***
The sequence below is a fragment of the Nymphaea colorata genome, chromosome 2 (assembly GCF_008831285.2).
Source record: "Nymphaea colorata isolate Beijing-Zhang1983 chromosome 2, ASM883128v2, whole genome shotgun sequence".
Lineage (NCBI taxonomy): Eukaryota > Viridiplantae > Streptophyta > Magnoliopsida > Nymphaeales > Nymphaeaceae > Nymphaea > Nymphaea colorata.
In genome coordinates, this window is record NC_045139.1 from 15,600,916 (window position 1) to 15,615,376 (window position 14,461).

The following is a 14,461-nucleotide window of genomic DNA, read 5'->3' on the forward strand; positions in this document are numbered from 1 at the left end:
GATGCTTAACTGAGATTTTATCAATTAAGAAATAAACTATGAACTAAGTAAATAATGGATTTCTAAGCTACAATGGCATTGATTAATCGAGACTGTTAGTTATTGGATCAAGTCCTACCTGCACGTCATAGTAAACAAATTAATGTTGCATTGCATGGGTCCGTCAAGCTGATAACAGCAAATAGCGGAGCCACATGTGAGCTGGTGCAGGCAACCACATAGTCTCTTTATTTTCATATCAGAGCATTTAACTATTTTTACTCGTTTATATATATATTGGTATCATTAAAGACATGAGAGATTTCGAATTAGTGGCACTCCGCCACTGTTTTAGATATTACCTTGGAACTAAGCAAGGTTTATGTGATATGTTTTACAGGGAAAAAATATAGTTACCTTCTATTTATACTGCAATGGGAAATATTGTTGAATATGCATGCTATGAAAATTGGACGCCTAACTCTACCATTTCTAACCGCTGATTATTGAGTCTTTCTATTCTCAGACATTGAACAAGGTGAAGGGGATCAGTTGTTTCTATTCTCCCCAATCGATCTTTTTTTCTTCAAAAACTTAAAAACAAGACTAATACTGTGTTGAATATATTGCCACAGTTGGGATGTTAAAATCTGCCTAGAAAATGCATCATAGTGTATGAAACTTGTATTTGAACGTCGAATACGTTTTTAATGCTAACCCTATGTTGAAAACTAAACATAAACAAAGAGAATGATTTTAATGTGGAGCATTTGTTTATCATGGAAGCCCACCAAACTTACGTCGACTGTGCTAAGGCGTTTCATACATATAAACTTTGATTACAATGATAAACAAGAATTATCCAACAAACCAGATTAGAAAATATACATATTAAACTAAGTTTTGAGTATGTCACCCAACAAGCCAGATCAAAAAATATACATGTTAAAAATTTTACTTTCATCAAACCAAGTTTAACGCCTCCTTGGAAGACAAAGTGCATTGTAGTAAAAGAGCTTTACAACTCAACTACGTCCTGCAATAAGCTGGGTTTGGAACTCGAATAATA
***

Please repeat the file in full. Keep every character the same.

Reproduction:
The sequence below is a fragment of the Nymphaea colorata genome, chromosome 2 (assembly GCF_008831285.2).
Source record: "Nymphaea colorata isolate Beijing-Zhang1983 chromosome 2, ASM883128v2, whole genome shotgun sequence".
Lineage (NCBI taxonomy): Eukaryota > Viridiplantae > Streptophyta > Magnoliopsida > Nymphaeales > Nymphaeaceae > Nymphaea > Nymphaea colorata.
In genome coordinates, this window is record NC_045139.1 from 15,600,916 (window position 1) to 15,615,376 (window position 14,461).

The following is a 14,461-nucleotide window of genomic DNA, read 5'->3' on the forward strand; positions in this document are numbered from 1 at the left end:
GATGCTTAACTGAGATTTTATCAATTAAGAAATAAACTATGAACTAAGTAAATAATGGATTTCTAAGCTACAATGGCATTGATTAATCGAGACTGTTAGTTATTGGATCAAGTCCTACCTGCACGTCATAGTAAACAAATTAATGTTGCATTGCATGGGTCCGTCAAGCTGATAACAGCAAATAGCGGAGCCACATGTGAGCTGGTGCAGGCAACCACATAGTCTCTTTATTTTCATATCAGAGCATTTAACTATTTTTACTCGTTTATATATATATTGGTATCATTAAAGACATGAGAGATTTCGAATTAGTGGCACTCCGCCACTGTTTTAGATATTACCTTGGAACTAAGCAAGGTTTATGTGATATGTTTTACAGGGAAAAAATATAGTTACCTTCTATTTATACTGCAATGGGAAATATTGTTGAATATGCATGCTATGAAAATTGGACGCCTAACTCTACCATTTCTAACCGCTGATTATTGAGTCTTTCTATTCTCAGACATTGAACAAGGTGAAGGGGATCAGTTGTTTCTATTCTCCCCAATCGATCTTTTTTTCTTCAAAAACTTAAAAACAAGACTAATACTGTGTTGAATATATTGCCACAGTTGGGATGTTAAAATCTGCCTAGAAAATGCATCATAGTGTATGAAACTTGTATTTGAACGTCGAATACGTTTTTAATGCTAACCCTATGTTGAAAACTAAACATAAACAAAGAGAATGATTTTAATGTGGAGCATTTGTTTATCATGGAAGCCCACCAAACTTACGTCGACTGTGCTAAGGCGTTTCATACATATAAACTTTGATTACAATGATAAACAAGAATTATCCAACAAACCAGATTAGAAAATATACATATTAAACTAAGTTTTGAGTATGTCACCCAACAAGCCAGATCAAAAAATATACATGTTAAAAATTTTACTTTCATCAAACCAAGTTTAACGCCTCCTTGGAAGACAAAGTGCATTGTAGTAAAAGAGCTTTACAACTCAACTACGTCCTGCAATAAGCTGGGTTTGGAACTCGAATAATA